Time to think bigger on teacher prep
January 11, 2010
If you haven't seen it already, this article in this month's??Atlantic is well worth a read, and will certainly get a lot of attention from people on all sides of the education debate.
The article focuses on how Teach for America has been tracking data and conducting extensive retroactive analyses in an attempt to determine what makes teachers effective (and whether they are selecting for indicators that do)--something that virtually nobody has been able to reliably do.
What struck me most about the article, though, was not the subtle conclusions from this work but the real obvious one that keeps staring us in the face: Inexperienced teachers without traditional certification--ala TFA--perform at??least as well as, if not better than, their more experienced, certified peers. Or to put it another way, the billions of dollars we spent on teacher training and certification every year appear to be adding little value when it comes to student achievement gains.
In the midst of the biggest economic downturn since the Great Depression, when every policy change is evaluated by how much money it will save, why aren't reformers clamoring to end arguably one of the most wasteful (and potentially least effective) requirements in education?
Perhaps it's a failure of imagination? While it's common knowledge that existing teacher certification programs as a whole add very little value, even the education reform community has been forced to adopt a "if you can't beat ???em, join ???em" mentality when it comes to the issue of teacher preparation.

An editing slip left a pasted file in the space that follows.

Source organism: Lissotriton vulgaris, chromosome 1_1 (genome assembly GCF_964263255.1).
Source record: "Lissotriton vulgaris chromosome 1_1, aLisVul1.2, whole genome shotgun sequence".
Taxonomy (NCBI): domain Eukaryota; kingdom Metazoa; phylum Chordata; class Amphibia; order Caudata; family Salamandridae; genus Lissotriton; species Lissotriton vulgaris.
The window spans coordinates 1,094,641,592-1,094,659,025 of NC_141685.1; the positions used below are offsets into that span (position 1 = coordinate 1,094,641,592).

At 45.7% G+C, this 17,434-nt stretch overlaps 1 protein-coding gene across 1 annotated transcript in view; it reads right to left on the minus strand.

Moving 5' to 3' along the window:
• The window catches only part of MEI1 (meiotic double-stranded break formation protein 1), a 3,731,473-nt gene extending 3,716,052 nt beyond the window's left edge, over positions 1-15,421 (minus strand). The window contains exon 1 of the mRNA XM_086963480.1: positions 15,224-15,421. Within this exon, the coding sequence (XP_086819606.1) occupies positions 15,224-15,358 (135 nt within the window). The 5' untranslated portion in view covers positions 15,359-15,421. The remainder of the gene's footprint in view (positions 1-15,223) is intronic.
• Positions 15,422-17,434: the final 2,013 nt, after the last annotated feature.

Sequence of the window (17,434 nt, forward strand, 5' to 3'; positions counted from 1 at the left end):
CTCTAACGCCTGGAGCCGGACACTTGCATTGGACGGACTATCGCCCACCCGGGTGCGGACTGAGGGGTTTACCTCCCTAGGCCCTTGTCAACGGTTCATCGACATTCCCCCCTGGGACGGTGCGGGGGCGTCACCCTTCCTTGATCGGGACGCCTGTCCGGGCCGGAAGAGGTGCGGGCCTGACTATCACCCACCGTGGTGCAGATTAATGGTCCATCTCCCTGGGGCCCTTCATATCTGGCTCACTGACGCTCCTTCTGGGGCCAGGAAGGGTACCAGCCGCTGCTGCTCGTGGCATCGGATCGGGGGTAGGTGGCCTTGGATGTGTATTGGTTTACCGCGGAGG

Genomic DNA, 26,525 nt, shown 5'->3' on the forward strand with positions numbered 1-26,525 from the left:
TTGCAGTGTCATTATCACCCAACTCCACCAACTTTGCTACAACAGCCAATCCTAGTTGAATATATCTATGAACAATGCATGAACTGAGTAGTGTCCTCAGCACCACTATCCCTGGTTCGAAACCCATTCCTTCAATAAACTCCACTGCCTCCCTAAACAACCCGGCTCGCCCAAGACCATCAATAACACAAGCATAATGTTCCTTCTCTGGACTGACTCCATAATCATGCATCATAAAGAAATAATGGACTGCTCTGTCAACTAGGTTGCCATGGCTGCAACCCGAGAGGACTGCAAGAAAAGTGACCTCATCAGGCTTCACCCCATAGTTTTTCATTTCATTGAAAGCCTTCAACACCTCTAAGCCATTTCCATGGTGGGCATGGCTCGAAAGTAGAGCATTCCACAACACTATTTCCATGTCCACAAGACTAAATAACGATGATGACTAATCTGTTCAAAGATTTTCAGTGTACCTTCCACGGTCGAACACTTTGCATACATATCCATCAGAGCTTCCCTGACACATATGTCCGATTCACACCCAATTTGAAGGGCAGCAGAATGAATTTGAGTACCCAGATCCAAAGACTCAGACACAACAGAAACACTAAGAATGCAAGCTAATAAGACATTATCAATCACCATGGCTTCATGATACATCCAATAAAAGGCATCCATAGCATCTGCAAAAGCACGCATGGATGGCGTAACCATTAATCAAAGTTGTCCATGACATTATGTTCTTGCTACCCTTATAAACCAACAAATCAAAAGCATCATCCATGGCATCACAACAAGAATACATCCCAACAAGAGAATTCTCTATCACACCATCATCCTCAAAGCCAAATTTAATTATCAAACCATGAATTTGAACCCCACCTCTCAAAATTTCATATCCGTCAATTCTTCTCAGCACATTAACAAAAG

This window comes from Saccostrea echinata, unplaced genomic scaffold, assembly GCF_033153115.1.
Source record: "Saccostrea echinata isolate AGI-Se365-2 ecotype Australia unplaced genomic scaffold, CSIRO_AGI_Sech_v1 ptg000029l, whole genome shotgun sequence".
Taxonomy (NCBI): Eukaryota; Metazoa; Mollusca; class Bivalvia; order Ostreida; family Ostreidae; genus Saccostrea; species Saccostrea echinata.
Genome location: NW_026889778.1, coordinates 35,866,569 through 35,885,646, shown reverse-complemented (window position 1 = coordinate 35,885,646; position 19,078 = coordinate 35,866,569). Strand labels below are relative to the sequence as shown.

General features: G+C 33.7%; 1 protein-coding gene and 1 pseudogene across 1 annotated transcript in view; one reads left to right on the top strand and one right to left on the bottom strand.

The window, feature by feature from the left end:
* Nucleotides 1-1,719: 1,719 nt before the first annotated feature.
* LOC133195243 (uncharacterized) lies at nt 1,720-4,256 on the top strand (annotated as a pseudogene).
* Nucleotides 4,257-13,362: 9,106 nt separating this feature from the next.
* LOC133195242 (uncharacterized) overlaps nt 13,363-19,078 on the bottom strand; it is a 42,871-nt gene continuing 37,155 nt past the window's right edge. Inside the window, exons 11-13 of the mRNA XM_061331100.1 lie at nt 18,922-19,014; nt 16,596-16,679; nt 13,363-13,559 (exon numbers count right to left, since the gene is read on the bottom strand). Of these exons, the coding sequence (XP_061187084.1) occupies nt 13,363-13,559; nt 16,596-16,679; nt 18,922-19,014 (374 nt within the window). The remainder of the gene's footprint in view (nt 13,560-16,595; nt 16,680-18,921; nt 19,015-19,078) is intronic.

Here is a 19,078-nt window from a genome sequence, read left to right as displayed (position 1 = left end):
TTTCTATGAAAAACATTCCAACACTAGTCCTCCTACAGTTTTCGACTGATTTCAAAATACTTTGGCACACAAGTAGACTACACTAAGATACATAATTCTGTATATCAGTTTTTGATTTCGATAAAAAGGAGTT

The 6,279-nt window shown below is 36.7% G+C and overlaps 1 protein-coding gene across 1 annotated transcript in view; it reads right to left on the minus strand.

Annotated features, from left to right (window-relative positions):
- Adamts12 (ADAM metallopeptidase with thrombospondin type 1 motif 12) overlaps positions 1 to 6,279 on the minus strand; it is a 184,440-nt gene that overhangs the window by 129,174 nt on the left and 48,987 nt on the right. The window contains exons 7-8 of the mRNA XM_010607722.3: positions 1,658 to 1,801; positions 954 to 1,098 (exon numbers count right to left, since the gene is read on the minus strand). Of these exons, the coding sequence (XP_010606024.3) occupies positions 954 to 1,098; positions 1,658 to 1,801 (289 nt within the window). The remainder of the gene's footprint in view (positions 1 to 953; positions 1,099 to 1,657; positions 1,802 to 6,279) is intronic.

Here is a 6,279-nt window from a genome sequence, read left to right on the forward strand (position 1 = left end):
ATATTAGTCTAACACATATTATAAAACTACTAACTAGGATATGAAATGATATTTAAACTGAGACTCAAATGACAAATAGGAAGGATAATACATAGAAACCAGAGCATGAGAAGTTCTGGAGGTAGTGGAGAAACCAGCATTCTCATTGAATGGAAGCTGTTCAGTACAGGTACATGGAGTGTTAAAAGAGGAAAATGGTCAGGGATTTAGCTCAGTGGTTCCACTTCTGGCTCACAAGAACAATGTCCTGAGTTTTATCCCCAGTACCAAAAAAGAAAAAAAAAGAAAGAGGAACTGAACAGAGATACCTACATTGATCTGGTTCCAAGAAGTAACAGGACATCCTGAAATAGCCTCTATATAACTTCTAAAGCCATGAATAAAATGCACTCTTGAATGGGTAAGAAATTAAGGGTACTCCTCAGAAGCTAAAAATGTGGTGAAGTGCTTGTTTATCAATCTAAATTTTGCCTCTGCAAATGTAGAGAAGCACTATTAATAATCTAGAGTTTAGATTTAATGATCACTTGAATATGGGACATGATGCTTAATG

Take for example, Teacher U. The leaders of three of the most successful CMOs in the nation--including, in full disclosure, my previous employer, Achievement First--have come together to reclaim teacher preparation by starting their own training program in the service of the existing mandates on teachers. I know that these leaders are committed to trying to figure out what really drives achievement in the classroom and to working to align teacher preparation courses to those indicators, so the fact that they're starting their own teacher preparation program is not troubling. What troubles me is that the existence of one or two quality programs--lead by reformers--will make it that much harder to eliminate these courses as barriers to entry into the classroom. And we all know that the exception does not prove the rule. That a quality teacher preparation program exists does not mean 100% of all teachers to be forced into preparation programs of varying quality across the country.
Instead, why don't take advantage of the current push for savings anywhere we can find them, by redoubling our efforts to tear these certification walls down. At the same time, let's make sure that in the push for better data systems under Race to the Top we put accountability for teacher training programs at the top of the list. Only then, under a voluntary system accountable to the teachers who choose to attend and the schools that hire them, we will be able to create the kinds of training programs that can nimbly respond to the needs of individual teachers and schools and to help attract more of the gritty teachers we need.